Taming My Gushing Gutters

I have done a lot of work to keep my porch from flooding recently. I jetted the drains, cleaned paint off of channel inlets, added additional piping to take water away to the back yard, and cleaned up a rotted door. All the work to clear the channel drain in the pool decking has helped the water move away more quickly, but when it rains hard a ton of water still floods down onto the porch. Here is the issue.

I have a really big section of roof across the back of the house that drains down to the pool area. If we get a mildly heavy rain coming in, the water coming off the roof has so much speed it shoots right over the gutter. Here is a shot from a low angle on the roof. You can’t even see the gutter.

To fix this issue I am going to install some gusher guards. They are usually for the corners of roof where you funnel a lot of water together and get high flows. Instead I am going to install them flat along that back section of gutter.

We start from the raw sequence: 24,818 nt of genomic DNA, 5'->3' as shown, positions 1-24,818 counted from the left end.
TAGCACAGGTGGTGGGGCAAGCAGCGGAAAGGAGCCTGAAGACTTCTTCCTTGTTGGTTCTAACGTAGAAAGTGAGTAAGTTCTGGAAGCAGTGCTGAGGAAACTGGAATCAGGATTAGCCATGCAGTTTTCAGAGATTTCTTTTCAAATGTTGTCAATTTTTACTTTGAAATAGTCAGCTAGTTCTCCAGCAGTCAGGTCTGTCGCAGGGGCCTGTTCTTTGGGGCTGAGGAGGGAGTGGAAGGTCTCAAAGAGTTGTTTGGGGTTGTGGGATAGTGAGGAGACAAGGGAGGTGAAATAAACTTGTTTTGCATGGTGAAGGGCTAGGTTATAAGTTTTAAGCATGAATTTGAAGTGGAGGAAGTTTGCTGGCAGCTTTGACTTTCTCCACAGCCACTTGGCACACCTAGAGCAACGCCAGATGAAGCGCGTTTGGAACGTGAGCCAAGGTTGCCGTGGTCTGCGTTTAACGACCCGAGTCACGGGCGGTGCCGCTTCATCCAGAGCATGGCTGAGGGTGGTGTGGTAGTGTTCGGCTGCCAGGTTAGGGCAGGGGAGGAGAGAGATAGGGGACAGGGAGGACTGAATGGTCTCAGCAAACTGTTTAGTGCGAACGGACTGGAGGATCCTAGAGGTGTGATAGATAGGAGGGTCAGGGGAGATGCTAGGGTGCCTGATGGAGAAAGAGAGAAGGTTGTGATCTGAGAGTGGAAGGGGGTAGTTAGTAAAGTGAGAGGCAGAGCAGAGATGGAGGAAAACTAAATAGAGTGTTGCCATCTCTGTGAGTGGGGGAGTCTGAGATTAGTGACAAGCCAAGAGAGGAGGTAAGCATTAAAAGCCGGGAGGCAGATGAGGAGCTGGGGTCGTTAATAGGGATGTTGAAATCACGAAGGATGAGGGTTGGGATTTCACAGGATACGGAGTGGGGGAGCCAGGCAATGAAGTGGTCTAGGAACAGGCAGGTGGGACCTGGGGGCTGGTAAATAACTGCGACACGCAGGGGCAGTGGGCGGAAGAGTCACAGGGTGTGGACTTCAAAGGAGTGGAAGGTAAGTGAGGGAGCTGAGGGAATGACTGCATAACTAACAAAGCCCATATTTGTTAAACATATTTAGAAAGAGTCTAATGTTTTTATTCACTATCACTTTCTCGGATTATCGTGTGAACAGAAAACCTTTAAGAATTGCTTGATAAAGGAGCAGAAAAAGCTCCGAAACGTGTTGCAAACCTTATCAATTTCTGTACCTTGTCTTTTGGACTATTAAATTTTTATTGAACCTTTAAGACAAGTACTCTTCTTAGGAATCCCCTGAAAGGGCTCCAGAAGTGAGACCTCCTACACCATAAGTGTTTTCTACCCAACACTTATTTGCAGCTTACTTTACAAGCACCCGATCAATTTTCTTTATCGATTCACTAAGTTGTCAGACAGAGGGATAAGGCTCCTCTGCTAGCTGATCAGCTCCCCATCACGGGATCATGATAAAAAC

At first I was only able to find a few packs of the guards in town. I did a little over half of the gutter run back in August, then got distracted with hurricanes and work. I did get to test my theory out though. We had a duck drowner rain storm and I was able to capture this shot.

The area to the left of the red line has no guards, the area to the right does. Some water still gets past the guards on the right, but is largely captured. This is mostly due to the supports used between the pool enclosure and the roof line. I couldn’t fit a guard over them, so they let water skip right over the gutter. I don’t need to capture 100% of it, just enough to keep the deck from getting flooded badly.

Eventually I was able to pick up the remainder of the guards and get them installed. Now the entire long stretch of roof is covered.

If I repeat the low angle shot of the roof line, you can see the water will hit those guards and be guided into the gutter instead of jumping right over. Hopefully I can stop dealing with leaky items for a while.

Leaky Pool Problem